Travelogue

Blessings on an Ethiopian Hilltop

A delegation of 14 US-based CRS staff members and Church partners are currently visiting projects in Ethiopia. Cullen Larson, CRS’ advocacy officer for the southeast region, shares a story from the field.

On a humble hilltop in Africa, I was reminded that how we eat can change the world.

The women of Kufansik welcome our delegation with joyful singing. Photo by Steve Pehanich for CRS

In the remote village of Kufansik in hungry eastern Ethiopia, most people may not know Jesus in the same terms that Catholic Christians use. But these people may really understand Jesus better—how he showed us that changing the way we share a meal can radically change how we live together.

Americans like me can sometimes approach travel to developing countries with apprehension, concerns about staying healthy, eat this, don’t eat that, etc. There is a place for such concerns. But when the CRS Land Cruisers climbed the rocky hill at Kufansik, we were immediately taken by the sight and sound of village men dancing and singing, holding aloft two large plastic water bottles.

The water in one was brown and topped by something green and gross. The other bottle’s water was clean and clear. Suddenly, down the path came a procession of village women, colorfully clad, clapping their own song of welcome and bearing gifts.

The entrance now complete, a word was proclaimed from a water storage tank, a hilltop ambo. And the word was that CRS and our partners had helped this isolated village to develop a safe water supply—a borehole, pumping and distribution system, irrigation and reservoir capacities—a new source of clean water now serving more than 27,000 people in the area.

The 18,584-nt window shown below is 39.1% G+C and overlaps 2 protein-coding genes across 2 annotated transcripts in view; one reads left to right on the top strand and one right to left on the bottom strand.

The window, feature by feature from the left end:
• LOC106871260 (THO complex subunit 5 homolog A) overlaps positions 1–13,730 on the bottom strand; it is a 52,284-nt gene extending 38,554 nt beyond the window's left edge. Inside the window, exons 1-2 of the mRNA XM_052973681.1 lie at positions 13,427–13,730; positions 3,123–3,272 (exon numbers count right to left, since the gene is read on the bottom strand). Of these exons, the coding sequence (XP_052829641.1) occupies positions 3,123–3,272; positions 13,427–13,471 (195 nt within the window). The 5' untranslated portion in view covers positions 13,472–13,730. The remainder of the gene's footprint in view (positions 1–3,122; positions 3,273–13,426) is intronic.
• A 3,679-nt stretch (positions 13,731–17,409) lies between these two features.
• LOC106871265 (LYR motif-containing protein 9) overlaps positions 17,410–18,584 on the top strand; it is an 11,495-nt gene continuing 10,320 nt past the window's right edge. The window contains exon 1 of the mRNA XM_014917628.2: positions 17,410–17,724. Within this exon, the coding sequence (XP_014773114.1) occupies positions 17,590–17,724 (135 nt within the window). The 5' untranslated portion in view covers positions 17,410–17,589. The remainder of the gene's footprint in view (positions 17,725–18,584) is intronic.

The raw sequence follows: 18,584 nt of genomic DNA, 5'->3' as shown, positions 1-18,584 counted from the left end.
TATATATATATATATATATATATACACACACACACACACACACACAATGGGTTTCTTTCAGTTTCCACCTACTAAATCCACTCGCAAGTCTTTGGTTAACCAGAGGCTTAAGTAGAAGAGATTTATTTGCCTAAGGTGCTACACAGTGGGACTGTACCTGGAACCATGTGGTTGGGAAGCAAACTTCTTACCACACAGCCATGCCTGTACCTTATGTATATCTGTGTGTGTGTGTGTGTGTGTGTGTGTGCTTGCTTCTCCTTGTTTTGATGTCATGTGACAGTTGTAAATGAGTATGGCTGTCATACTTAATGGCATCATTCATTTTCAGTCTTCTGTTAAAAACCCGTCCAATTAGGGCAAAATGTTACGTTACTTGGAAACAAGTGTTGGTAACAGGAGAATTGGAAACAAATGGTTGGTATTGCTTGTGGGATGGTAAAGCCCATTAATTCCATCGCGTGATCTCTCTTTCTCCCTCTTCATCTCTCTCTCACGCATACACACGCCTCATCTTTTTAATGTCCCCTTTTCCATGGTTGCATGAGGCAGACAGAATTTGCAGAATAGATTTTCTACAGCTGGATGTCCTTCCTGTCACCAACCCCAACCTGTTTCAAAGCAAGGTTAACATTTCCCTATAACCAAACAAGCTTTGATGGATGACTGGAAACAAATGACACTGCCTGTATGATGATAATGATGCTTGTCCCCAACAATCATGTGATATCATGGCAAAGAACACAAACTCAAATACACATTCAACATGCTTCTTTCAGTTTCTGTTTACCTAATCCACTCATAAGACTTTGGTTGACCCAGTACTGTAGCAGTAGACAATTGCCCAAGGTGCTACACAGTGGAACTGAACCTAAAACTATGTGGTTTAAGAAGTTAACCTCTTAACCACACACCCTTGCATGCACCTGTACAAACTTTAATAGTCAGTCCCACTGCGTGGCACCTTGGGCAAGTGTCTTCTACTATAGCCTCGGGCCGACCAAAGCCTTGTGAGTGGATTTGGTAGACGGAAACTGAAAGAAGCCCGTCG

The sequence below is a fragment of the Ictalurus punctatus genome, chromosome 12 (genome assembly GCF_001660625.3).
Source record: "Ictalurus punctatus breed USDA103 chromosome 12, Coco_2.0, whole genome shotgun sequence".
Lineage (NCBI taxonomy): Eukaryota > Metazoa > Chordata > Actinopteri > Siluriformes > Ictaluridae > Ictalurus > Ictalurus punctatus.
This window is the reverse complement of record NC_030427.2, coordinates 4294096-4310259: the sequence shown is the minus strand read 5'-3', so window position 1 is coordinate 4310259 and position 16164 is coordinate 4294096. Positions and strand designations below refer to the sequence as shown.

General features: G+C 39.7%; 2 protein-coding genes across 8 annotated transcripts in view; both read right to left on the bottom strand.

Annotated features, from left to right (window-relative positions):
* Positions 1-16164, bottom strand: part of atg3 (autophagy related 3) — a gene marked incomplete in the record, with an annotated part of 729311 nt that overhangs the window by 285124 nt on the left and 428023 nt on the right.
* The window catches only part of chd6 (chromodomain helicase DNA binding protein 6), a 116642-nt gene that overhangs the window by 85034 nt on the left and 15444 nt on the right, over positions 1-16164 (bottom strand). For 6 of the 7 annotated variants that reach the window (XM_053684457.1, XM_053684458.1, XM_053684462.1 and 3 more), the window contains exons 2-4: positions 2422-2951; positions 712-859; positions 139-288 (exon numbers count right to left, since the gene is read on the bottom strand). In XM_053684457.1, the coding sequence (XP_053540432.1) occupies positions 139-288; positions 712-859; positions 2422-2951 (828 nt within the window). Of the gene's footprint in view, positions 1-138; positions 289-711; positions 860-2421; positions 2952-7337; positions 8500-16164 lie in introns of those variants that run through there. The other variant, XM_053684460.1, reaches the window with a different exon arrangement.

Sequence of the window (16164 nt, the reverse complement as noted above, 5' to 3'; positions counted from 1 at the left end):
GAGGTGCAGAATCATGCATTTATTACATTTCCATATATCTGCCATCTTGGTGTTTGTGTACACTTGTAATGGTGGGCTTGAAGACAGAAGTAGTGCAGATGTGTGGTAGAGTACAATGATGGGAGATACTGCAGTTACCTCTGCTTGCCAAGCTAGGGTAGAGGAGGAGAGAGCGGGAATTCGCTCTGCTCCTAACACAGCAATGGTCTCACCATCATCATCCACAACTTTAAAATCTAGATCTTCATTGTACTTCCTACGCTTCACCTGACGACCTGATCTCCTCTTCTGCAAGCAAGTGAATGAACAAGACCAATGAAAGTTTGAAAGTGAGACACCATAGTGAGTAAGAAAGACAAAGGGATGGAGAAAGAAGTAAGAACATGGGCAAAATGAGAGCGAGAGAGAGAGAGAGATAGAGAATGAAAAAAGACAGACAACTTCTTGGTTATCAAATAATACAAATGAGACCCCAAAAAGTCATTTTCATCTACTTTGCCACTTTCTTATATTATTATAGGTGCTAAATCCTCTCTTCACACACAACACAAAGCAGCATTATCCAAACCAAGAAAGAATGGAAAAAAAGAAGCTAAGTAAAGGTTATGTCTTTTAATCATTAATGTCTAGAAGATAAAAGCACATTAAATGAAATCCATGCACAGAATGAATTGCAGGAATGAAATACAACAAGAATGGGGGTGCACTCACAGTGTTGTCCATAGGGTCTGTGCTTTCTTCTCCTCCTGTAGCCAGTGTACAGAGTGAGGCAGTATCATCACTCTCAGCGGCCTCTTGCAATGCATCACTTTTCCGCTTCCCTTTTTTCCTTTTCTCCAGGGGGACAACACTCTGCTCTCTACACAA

Ethiopian villagers celebrate the clean water a CRS-supported water project has brought into their lives. Photo by Steve Pehanich for CRS

Next, baskets of food were brought forward and placed on the ground before us visitors with great delight: the traditional injera bread, small fruits and boiled milk.

But I hesitated, held back. Nobody wanted to get sick. Who knew if this food was safe? It seemed risky! Whether from embarrassment or courtesy or some fledging notion of solidarity, others went ahead, and I, too, took, ate and sipped. This bread of thanksgiving was offered, blessed in gratitude, broken and shared. We ate the injera of Ethiopian life together. We shared plastic cups of solidarity—boiled milk with the faint smoky taste of charcoal.

Through some risk and openness, acceptance and inclusiveness, a eucharist happened on that African hilltop. Mindful of the One who calls us to change the way we share our food and drink with one another, I could not help but be reminded again: “The Eucharist commits us to the poor.”

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